Spend Matters also acknowledges that there are solutions out there who may be worthy of making the lists but did not agree to the participation process.

As a starting point, Spend Matters takes the 50 To Know and the 50 To Watch lists from the previous year. Their analysts then review those lists to determine which providers no longer meet the criteria. Then they add those providers who have made the step up to be included in this current year’s analysis.

Just as in most areas of business, some previously great solutions tend to lose their way, and new companies enter the market to challenge them. So it’s a constantly evolving flow. That is reflective of the 50 To Watch list seeing quite a big fluctuation from year to year.

What’s the difference between 50 To Know and 50 To Watch?

Let’s start off with 50 To Know. These are the companies that Spend Matters recognises as “best in class in the procurement and supply chain technology market”.

They focus on key criteria such as:

  • Innovation
  • Market presence
  • Tech competency
  • Solution delivery

These are, in the opinion of Spend Matters, the 50 most established companies which form the cornerstone of technology that enterprise level procurement teams should be aware of.


However, a lot of these companies are not what I would consider to be pure play procurement tech companies. The 50 To Know list includes all of the major enterprise level suites that most of you will have heard of. But there are other well established software companies in there that touch on the procurement and supply chain space but don’t necessarily have it as their core focus. For example, there are companies whose main focus is cross border payments, financial risk, fraud detection and tax compliance.

This is reflective of the fact that Spend Matters’ focus is on enterprise level procurement organisations. If you’re a CPO of a Fortune 500 company, then you’re going to be looking at solutions that are beyond pure play procurement technology. Your role requires you to satisfy the needs of the wider business for everything that touches procurement, payments, risk management, CSR and everything else out there.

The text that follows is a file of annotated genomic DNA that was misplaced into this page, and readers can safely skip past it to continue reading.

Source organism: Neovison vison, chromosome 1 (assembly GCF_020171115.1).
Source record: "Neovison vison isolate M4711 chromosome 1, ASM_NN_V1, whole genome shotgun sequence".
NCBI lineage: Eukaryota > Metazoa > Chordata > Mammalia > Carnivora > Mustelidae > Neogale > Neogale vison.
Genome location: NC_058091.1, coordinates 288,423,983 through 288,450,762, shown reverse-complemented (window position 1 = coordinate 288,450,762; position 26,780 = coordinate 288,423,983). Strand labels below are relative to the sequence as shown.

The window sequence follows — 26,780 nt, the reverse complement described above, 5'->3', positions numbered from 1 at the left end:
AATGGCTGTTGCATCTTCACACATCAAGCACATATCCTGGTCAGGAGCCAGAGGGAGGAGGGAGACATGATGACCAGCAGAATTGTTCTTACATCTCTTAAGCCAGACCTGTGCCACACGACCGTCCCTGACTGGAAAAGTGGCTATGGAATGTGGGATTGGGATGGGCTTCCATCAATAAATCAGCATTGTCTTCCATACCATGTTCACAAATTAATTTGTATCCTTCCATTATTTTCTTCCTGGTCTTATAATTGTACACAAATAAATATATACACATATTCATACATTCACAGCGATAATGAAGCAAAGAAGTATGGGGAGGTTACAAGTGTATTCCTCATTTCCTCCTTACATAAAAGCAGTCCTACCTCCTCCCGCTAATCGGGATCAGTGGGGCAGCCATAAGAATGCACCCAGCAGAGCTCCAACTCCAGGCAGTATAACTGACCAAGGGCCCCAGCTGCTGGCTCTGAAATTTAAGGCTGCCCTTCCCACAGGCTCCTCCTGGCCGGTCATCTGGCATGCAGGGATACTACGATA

I would say that only around a fifth of the solutions in the 50 To Know list could be considered pure play procurement technology solutions. So, if you’re a procurement leader of a smaller company, starting from the beginning and trying to broaden your knowledge, then the 50 To Know list isn’t the best starting point for you.

So, is 50 To Watch the best yardstick?

This is a nice segue onto the 50 To Watch list. In comparison to the 50 To Know list, I view this ecosystem as much more aligned to best-of-breed procurement technology. Indeed, some of the providers that appear on the 50 To Watch are actually previous guests I’ve interviewed on The Procuretech Podcast.

So, what if you’re starting out on your digital journey as part of your procurement centre of excellence and are looking for a broad overview of companies offering cloud based procurement solutions? Then, I would skip the 50 To Know list and go straight to the 50 To Watch. Here is where you’ll strike gold in terms of solutions that can help you. Especially so, if you’re not seeking complex software aimed at Fortune 500 companies.

This is the list is where the key providers are listed that you should really be aware of. If your team is at the very beginning of a digital transformation journey, start here.

I would say this is even more relevant for mid-market businesses. If you’re in charge of procurement or digital transformation for a €/$ 50 million up to €/$ 1 billion annual turnover company, in my opinion 50 To Watch is much more relevant. I would say around two-thirds of the list is made up of what I would consider to be best-of-breed, top procurement software tools. Depending, of course, on what the biggest challenges and pain points are that you’re looking to solve with digital transformation. But that’s another question entirely!

What is Spend Matters “Future 5”?

Since 2019, Spend Matters have also published what they call the Future 5. And this is really the part that gets me excited. Being a bit of a procurement tech nerd, this is where they feature up and coming startups that are really making a splash in this space. According to Spend Matters, the Future 5 is made up of:

“Companies that are less than five years old, with ideally less than two years in the market. Since official product launch, they have at least five customers. They’re an innovative, interesting application of technology, maintaining a clear momentum and sustainability, with less than $10 million in annual revenue.”